WASHINGTON - US President Barack Obama has reviewed potential threats to the United States before next week's anniversary of the killing of Osama bin Laden, but there is no concrete evidence al-Qaida is plotting any revenge attacks, the White House said on Thursday.
US Navy SEALs shot bin Laden last year in a raid on the al-Qaida leader's compound in Pakistan before dawn on May 2 local time, which was May 1 in the United States. The killing is touted by the Obama administration as one of its top national security accomplishments.
"At this time, we have no credible information that terrorist organizations, including al-Qaida, are plotting attacks in the United States to coincide with the anniversary of bin Laden's death," White House press secretary Jay Carney said on Thursday.
That assessment was echoed in an FBI and Department of Homeland Security intelligence bulletin issued on Wednesday to state and local law enforcement agencies.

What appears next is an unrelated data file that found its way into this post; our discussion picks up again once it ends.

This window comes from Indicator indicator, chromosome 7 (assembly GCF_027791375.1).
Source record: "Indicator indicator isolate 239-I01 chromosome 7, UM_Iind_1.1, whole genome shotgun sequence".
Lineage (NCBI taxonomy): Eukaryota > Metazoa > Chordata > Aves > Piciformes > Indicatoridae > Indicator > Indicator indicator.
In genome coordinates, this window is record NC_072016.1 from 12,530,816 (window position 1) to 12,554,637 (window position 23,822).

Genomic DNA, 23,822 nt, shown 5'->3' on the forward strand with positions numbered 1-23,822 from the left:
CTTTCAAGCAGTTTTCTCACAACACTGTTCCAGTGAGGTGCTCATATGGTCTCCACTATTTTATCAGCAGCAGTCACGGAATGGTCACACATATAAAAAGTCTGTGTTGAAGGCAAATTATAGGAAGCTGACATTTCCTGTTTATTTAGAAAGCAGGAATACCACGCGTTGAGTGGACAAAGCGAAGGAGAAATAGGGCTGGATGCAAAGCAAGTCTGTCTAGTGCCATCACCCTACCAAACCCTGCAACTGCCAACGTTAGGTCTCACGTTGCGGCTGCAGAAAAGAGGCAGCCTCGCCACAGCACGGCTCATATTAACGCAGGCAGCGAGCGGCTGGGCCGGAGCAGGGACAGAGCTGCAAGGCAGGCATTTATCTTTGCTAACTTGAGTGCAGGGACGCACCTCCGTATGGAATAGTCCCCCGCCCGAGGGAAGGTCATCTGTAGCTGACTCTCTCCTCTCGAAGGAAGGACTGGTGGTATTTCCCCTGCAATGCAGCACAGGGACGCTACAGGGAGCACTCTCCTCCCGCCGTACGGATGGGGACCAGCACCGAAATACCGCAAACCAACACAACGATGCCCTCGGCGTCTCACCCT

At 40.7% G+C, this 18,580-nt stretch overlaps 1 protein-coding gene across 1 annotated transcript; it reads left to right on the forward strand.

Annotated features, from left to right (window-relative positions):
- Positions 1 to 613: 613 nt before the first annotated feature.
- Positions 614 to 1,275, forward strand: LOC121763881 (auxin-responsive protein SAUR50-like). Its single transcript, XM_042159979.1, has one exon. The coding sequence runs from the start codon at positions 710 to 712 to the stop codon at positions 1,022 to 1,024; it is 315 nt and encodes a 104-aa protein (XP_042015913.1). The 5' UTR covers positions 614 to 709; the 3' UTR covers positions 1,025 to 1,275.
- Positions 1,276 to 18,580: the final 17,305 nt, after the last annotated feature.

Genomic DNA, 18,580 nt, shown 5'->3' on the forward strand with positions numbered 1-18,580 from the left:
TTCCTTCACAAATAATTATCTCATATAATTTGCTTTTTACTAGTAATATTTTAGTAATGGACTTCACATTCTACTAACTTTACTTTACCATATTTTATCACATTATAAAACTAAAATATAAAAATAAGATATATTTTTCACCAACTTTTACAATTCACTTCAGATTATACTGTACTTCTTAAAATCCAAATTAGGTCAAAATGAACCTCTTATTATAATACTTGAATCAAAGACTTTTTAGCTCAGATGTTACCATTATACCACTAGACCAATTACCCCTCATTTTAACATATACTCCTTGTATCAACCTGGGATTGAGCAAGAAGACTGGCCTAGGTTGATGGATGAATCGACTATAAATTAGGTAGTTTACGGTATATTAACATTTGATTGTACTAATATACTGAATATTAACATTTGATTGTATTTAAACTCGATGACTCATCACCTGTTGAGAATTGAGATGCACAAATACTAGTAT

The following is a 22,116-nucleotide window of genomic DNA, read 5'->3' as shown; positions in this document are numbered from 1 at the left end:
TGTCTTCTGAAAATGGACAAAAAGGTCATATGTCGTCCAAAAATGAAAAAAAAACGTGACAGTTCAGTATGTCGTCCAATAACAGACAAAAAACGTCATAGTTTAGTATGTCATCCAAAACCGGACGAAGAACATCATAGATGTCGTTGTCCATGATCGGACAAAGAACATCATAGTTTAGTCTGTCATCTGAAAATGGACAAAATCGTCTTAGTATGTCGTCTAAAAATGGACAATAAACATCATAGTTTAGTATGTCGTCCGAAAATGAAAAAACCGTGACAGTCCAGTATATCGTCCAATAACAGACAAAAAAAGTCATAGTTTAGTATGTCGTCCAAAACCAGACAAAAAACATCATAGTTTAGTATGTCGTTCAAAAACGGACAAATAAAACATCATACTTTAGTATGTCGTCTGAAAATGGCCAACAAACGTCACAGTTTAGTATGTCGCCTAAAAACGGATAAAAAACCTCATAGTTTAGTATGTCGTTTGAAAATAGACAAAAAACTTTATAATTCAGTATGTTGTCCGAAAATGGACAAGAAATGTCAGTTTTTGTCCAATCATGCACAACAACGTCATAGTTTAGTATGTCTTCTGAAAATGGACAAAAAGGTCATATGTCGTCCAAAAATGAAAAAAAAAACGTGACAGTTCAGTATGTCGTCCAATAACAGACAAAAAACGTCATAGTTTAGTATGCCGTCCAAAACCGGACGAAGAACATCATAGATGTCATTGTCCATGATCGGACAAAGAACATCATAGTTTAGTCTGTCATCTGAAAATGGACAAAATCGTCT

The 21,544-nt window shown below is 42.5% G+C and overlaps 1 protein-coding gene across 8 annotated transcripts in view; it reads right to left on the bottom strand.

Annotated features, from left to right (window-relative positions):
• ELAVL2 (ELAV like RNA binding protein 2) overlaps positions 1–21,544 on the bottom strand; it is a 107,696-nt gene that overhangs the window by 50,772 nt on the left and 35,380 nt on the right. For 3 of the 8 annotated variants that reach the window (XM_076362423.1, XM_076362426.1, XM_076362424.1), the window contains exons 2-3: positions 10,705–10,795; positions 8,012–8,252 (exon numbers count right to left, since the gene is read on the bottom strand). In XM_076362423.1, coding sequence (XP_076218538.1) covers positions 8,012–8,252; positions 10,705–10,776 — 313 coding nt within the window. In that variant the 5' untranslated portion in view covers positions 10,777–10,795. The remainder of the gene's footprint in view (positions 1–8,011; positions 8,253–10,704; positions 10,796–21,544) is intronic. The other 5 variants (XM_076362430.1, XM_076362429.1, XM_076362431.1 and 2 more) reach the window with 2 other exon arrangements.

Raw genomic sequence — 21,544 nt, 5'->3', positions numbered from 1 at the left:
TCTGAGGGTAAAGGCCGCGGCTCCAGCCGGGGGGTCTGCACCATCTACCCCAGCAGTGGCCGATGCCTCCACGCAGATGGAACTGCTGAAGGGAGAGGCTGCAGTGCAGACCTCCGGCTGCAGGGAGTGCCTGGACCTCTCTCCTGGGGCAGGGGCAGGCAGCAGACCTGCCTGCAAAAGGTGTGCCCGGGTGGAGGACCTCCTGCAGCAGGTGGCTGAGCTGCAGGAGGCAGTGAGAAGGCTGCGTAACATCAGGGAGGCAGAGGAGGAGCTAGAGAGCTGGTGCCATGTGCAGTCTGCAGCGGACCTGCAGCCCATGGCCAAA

The bulletin said US agencies did "assess that al-Qaida's affiliates and allies remain intent on conducting attacks in the Homeland, possibly to avenge the death of bin Laden, but not necessarily tied to next month's anniversary."
It added that individuals had "posted messages threatening unspecified attacks in the Homeland that coincide with the anniversary on violent extremist Web forums." But the bulletin added that "such threats are almost certainly aspirational."
Carney said that Obama reviewed the "threat picture as we head into the anniversary of the bin Laden take-down," and he emphasized the risk of revenge by al-Qaida remained real.
News of the demise of the man behind the Sept. 11, 2001, attacks on New York and Washington was widely celebrated in the United States. But it fanned anti-American sentiment in the Muslim world, particularly Pakistan, which was deeply embarrassed by the raid inside its own territory.
The New York Police Department also said it was unaware of any threat related to the bin Laden killing anniversary.
"But the NYPD continues to maintain a robust counter-terrorism posture regardless of anniversaries because of past and repeated interest demonstrated by terrorists in returning here to kill New Yorkers," said Paul Browne, the department's chief spokesman.